Hoppers of North Carolina:
Spittlebugs, Leafhoppers, Treehoppers, and Planthoppers
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MEMBRACIDAE Members: NC Records

Cyrtolobus vau - No Common Name



© Matthew S. Wallace- male

© Paul Scharf- female

© Kyle Kittelberger- female

© Kyle Kittelberger- male
Taxonomy
Family: MEMBRACIDAESubfamily: Smiliinae
Identification
Online Photographs: BugGuide                                                                                  
Description: A small robust species with a noticeable crest on the pronotum (lower on males) and prominent markings. This species varies greatly in color and size, with females larger and lighter than males. The transverse pronotal band is prominent, pale bordered with a deep brown in females, whereas the lateral stripe is lacking. Females have a distinct light brown coloration, with the pronotum elevated slightly behind the head. The female's forewings are hyaline with brownish wing tips. The head is small, pale yellow punctured with brown. The eyes are large and grayish-brown, ranging to red in males; the oceeli are small and hairy. The legs and undersurface of the body are a uniform yellowish color. Males are similar to females but are blackish overall, with prominent white transverse bands. In both sexes the mid-dorsal spot is large and prominent. Adults are between 5.5 and 6.5 mm long. (Kopp)
Distribution in North Carolina
County Map: Clicking on a county returns the records for the species in that county.
Out of State Record(s)
Distribution: Fairly abundant in eastern and central North America, as far west as the Rocky Mountains (Kopp)
Abundance: Seasonal distribution: late March-5 September (CTNC)
Seasonal Occurrence
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Habitats and Life History
Habitats: Found in a wide variety of habitats where oak is present, including mixed hardwood forest.
Plant Associates: Quercus alba, Q. prinus, Q. stellata (CTNC)
Behavior: To listen to the male courtship call for this genus, listen here. These courtship calls are not audible to the human ear, and the calls here are produced by recording the substrate vibrations that the treehoppers use to communicate through the plants themselves. The recorded call is then amplified so that it is now audible to human ears. Research has shown that treehoppers use vibrations to attract mates, to announce the discovery of a good feeding site, or to alert a defending mother to the approach of a predator (T.IM).
Comment: Can be attracted at night with a light. C. vau usually overwinter in the egg stage, though adults can hibernate in leaf litter. The average egg clump contains 3 eggs, and eggs laid in the fall hatch in the spring, with individuals reaching maturity by the end of the following June. Nymphs are also typically attended by ants. The nymphal period of each instar is roughly 10, 6, 5, 10, and 14 days, respectively. Mating occurs a few days after the last moult and oviposition begins during the same week. Males have also typically been found to be more abundant than females in previous studies. (Kopp)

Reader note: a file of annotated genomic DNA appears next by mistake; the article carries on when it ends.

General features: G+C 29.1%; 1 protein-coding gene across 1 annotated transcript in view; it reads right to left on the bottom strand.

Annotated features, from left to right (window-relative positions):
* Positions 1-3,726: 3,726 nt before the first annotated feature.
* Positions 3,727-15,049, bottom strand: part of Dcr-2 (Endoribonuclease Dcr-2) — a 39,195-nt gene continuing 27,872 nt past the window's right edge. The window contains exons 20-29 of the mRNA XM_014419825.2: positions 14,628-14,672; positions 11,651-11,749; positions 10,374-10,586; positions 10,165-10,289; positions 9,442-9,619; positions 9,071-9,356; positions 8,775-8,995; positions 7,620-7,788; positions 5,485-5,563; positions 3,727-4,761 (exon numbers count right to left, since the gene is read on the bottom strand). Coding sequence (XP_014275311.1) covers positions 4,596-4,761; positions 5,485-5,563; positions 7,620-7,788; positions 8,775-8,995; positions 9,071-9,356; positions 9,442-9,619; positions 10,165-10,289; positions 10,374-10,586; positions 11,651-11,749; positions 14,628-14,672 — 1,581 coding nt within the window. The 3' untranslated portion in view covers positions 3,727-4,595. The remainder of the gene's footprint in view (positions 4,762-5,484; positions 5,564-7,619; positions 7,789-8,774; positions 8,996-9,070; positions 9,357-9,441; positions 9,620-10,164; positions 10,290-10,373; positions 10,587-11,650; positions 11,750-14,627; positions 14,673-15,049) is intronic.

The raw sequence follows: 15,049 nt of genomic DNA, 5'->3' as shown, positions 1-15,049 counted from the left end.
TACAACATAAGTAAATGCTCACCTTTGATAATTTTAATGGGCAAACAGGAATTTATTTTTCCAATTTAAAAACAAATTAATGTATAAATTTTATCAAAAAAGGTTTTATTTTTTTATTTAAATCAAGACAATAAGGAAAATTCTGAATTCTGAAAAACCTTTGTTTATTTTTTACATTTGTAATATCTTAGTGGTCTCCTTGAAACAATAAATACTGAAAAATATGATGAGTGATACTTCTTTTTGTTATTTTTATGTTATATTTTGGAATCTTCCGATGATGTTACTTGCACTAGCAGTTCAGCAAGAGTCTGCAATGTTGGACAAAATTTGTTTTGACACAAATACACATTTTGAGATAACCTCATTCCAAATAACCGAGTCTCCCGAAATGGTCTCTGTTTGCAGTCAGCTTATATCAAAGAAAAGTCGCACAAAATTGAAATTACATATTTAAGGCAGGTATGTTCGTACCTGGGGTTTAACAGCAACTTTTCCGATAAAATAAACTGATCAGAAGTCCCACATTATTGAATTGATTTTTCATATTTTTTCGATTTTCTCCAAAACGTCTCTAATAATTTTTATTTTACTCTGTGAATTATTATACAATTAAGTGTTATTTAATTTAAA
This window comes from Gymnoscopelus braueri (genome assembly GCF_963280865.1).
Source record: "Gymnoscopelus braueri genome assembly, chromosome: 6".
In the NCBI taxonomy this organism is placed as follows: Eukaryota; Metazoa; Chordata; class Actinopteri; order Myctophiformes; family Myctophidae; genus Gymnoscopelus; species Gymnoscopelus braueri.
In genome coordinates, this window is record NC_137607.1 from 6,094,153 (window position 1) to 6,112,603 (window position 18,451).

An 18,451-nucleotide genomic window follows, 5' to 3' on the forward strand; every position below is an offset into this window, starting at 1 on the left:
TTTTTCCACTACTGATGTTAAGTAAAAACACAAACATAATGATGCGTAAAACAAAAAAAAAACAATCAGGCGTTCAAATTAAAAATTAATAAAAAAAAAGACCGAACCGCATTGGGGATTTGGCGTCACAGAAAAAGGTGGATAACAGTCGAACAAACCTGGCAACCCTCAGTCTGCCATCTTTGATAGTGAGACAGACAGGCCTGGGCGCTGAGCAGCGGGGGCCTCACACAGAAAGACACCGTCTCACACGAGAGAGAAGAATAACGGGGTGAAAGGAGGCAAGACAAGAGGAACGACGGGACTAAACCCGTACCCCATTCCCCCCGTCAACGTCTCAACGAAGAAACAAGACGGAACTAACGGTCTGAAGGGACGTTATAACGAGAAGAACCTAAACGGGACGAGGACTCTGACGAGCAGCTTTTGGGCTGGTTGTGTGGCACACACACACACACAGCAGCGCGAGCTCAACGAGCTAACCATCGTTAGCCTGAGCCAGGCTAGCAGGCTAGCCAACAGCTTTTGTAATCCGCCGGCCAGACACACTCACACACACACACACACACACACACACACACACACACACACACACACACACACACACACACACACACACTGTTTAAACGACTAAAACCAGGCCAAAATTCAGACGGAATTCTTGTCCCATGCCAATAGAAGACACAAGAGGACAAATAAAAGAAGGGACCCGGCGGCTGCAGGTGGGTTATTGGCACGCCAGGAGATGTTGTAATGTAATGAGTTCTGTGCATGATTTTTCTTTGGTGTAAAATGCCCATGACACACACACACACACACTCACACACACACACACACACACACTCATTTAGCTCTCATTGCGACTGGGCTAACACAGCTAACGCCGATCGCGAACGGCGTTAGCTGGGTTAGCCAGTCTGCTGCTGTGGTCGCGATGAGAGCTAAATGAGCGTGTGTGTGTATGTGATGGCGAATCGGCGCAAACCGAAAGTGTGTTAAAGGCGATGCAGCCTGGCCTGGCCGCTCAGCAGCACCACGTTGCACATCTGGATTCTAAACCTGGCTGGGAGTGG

Status: Native
Global and State Rank:
See also Habitat Account for General Oak-Hickory-Maple Forests

Species Photo Gallery for Cyrtolobus vau No Common Name

Photo by: Kyle Kittelberger
Wake Co.
Comment: mixed hardwood habitat; a very common white oak group specialist. Female
Photo by: Paul Scharf
Warren Co.
Comment: Female, Attracted to Black Light
Photo by: Kyle Kittelberger, Brian Bockhahn, Paul Scharf
Surry Co.
Comment: grassy, brushy habitat near forest edge & forest
Photo by: Kyle Kittelberger, Brian Bockhahn, Paul Scharf
Surry Co.
Comment: grassy, brushy habitat near forest edge & forest
Photo by: Kyle Kittelberger, Brian Bockhahn, Paul Scharf
Surry Co.
Comment: grassy, brushy habitat near forest edge & forest
Photo by: Kyle Kittelberger, Brian Bockhahn, Paul Scharf
Surry Co.
Comment: grassy, brushy habitat near forest edge & forest
Photo by: Paul Scharf
Warren Co.
Comment: Female, Attracted to light
Photo by: Brian Bockhahn
Gates Co.
Comment:
Photo by: Randy L Emmitt
Orange Co.
Comment: i hope this is the right ID?
Photo by: Matthew S. Wallace
Out Of State Co.
Comment: male
Photo by: Paul Scharf, Brian Bockhahn
Durham Co.
Comment: Female, Attracted to UV Light
Photo by: Paul Scharf, Brian Bockhahn
Durham Co.
Comment: Female, Attracted to UV Light
Photo by: B. Bockhahn
Stokes Co.
Comment:
Photo by: Kyle Kittelberger
Gates Co.
Comment: collected by B. Bockhahn; males
Photo by: Kyle Kittelberger
Gates Co.
Comment: collected by B. Bockhahn; males
Photo by: Kyle Kittelberger
Gates Co.
Comment: collected by B. Bockhahn; males
Photo by: Kyle Kittelberger
Gates Co.
Comment: collected by B. Bockhahn; males
Photo by: Kyle Kittelberger
Gates Co.
Comment: collected by B. Bockhahn; males
Photo by: Randy L Emmitt
Orange Co.
Comment: UV light
Photo by: Randy L Emmitt
Orange Co.
Comment: unid_treehopper
Photo by: Randy L Emmitt
Orange Co.
Comment: unid_treehopper
Photo by: Randy Emmitt
Orange Co.
Comment: kept landing on my arm, camera and phone. UV lights
Photo by: Bo Sullivan
Carteret Co.
Comment: female 5.4 mm, photographed by K. Kittelberger; collected at UV trap
Photo by: Steve Hall
Orange Co.
Comment: on moth sheet